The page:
She began to lose her balance and got out of control after just four seconds and four gates, straying too far as she turned to the right. The neon-yellow handle of her right ski pole scraped through the snow as it was far from the fifth gate. Shiffrin walked to the edge of the track, snapped her skis and plopped to the ground, shaking her head, then placed it on her arms on her bent knees.

Shiffrin arrived with plans to compete in all five individual races at the Yanqing Ski Center, and another gold would make her the second woman to win at least one race in alpine skiing at three consecutive Olympic Games. So far, Shiffrin is 0-on-2.

Shiffrin arrived with plans to compete in all five individual races at the Yanqing Ski Center, and another gold would make her the second woman to win at least one race in alpine skiing at three consecutive Olympic Games. So far, Shiffrin is 0-on-2.

Michaela Shiffrin of the United States sits on the edge of the track after skiing in the first race of the women's slalom at the 2022 Winter Olympics.

Michaela Shiffrin of the United States sits on the edge of the track after skiing in the first race of the women’s slalom at the 2022 Winter Olympics.

Team members comfort Michaela Shiffrin of the United States after she skied in the first race of the women's slalom at the 2022 Winter Olympics.

Team members comfort Michaela Shiffrin of the United States after she skied in the first race of the women’s slalom at the 2022 Winter Olympics.

NBC offered full protection for the way he covered her shocking Olympic fire, to the point of suggesting that there was sexism in the criticism.

NBC cameras focused most of the time on Shiffrin as she sat alone on the track with her head bowed for more than 20 minutes. The network aired a rough interview in which she struggled with tears and said she doubted everything she had done in 15 years.

For the second time in a row, the emotional health of athletes performing on the biggest stage has been the subject of discussion. The experiences of gymnast Simone Biles and tennis player Naomi Osaka last summer were fresh in the minds of NBC critics, and the online response was furious.

As one Twitter response puts it, “Show a little empathy.” NBC, according to another, “shamed” Shiffrin — “tortured” her. “The relentless machine of hype,” one critic wrote, “made another sacrifice.”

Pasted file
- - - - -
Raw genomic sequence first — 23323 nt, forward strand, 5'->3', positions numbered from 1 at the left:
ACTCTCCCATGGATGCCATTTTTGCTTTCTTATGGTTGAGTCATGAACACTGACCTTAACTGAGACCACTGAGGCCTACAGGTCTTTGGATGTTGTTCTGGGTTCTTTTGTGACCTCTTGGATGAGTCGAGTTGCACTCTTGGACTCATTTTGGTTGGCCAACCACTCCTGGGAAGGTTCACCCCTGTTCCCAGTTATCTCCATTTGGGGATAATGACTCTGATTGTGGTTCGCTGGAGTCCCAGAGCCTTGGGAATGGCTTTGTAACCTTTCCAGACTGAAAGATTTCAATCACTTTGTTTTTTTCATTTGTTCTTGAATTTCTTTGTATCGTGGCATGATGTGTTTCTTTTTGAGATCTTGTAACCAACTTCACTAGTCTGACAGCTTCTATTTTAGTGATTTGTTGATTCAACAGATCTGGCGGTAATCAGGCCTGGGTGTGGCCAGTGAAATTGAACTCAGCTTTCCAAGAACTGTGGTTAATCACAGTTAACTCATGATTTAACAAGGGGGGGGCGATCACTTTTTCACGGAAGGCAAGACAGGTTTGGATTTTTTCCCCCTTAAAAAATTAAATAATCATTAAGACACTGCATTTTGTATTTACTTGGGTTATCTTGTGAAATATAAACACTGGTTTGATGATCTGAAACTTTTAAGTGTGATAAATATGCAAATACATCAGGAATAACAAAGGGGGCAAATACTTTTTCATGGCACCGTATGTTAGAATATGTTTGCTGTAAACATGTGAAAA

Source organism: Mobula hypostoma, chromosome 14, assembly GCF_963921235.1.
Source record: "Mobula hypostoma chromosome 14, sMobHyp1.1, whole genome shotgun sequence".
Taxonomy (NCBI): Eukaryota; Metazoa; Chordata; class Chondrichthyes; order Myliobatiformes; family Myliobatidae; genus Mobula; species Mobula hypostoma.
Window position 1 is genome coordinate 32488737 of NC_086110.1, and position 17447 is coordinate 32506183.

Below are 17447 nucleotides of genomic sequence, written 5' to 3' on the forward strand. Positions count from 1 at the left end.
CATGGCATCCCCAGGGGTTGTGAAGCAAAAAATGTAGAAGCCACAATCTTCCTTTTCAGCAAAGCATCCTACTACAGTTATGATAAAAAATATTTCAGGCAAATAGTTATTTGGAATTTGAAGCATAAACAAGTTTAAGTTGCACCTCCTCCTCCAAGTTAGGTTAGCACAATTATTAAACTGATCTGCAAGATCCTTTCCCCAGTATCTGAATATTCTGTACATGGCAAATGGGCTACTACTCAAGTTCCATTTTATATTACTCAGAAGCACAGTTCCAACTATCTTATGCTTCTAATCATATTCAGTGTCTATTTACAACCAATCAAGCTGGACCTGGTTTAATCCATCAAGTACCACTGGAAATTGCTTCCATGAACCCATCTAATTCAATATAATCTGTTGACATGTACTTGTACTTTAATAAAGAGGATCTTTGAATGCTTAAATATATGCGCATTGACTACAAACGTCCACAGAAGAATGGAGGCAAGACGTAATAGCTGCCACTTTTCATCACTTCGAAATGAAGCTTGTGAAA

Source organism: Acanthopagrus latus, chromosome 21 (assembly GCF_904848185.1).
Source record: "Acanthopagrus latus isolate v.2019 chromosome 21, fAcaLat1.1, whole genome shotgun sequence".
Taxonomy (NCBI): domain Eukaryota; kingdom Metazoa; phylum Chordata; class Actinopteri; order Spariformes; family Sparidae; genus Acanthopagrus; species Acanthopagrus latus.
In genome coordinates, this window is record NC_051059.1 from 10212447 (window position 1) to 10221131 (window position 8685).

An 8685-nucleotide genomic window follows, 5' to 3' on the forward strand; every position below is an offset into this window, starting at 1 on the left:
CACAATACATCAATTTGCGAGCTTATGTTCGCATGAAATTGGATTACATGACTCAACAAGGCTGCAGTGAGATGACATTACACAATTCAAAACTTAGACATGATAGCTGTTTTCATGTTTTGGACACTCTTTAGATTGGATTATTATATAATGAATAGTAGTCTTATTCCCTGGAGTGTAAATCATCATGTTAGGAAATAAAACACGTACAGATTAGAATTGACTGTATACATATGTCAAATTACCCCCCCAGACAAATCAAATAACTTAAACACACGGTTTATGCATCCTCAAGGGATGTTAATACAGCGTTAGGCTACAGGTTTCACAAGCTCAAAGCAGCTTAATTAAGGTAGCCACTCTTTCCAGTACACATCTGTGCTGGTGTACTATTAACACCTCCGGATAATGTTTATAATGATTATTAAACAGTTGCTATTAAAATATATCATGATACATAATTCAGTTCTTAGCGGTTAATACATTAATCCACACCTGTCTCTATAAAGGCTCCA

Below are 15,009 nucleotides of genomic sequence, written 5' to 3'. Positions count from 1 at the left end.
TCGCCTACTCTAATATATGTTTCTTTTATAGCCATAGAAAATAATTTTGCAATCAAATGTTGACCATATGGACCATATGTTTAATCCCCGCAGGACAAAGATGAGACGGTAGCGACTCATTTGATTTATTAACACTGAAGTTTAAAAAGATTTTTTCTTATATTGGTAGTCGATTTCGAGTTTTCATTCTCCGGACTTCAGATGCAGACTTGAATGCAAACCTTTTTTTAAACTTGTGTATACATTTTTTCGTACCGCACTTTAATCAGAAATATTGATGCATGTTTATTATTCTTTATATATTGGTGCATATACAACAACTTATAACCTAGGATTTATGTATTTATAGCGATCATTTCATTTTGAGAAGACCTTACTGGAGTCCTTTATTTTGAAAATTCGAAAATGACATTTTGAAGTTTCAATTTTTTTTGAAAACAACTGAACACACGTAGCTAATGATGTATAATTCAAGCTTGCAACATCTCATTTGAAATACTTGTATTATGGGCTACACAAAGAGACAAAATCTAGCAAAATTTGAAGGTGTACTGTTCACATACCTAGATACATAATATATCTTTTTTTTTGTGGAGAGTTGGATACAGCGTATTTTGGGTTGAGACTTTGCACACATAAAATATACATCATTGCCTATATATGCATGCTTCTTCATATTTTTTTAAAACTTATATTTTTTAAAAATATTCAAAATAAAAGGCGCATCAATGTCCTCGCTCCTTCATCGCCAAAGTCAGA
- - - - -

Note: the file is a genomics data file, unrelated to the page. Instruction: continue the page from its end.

No — NBC was doing its job, said Molly Solomon, executive producer of NBC’s coverage of the Olympics.

“We have a commitment at this moment, as an Olympics broadcaster, to cover this moment,” Solomon told The Associated Press wednesday night. “There is no scenario when there is a vaipout or a fall on the track in figure skating. We’re watching real people with real emotions in real time, and we’ve done everything we had to do.”

Former Olympic skier Lindsay Vonn advised Shiffrin to "keep her head high" in a post-race tweet.

Former Olympic skier Lindsay Vonn advised Shiffrin to “keep her head high” in a post-race tweet.

According to her, Shiffrin’s performance was a huge news story – the biggest history of the Games at the moment.

“I’ve been thinking about it a lot, and if Joe Burrow or Matthew Stafford are sitting on the sidelines 22 minutes after sunday’s Super Bowl, you can bet the cameras will stay on them,” Solomon said.

“It’s 2022 and we have double standards in covering women’s sports,” she said. “Women’s sport should be analyzed through the same prism as men’s. The most famous skier in the world did not finish in her two best competitions. So, we’re going to show her sitting on a hill and analyze what went wrong. Bet.

As much as fans like to revel in triumph, disappointment in sport – or in any endeavor – is often a more compelling story. “More people are involved with a broken heart than anything else,” ESPN’s Tony Kornheiser said on “Sorry for the Interruption” program Wednesday.

This was evident in an interview Shiffrin gave to NBC after she revealed in her first Olympic race how much pressure it puts on her. She apologized to the audience: “I’m sorry that I performed that way today,” she said.

Speaking to NBC’s Todd Lewis after Wednesday’s race, Shiffrin’s eyes filled with tears.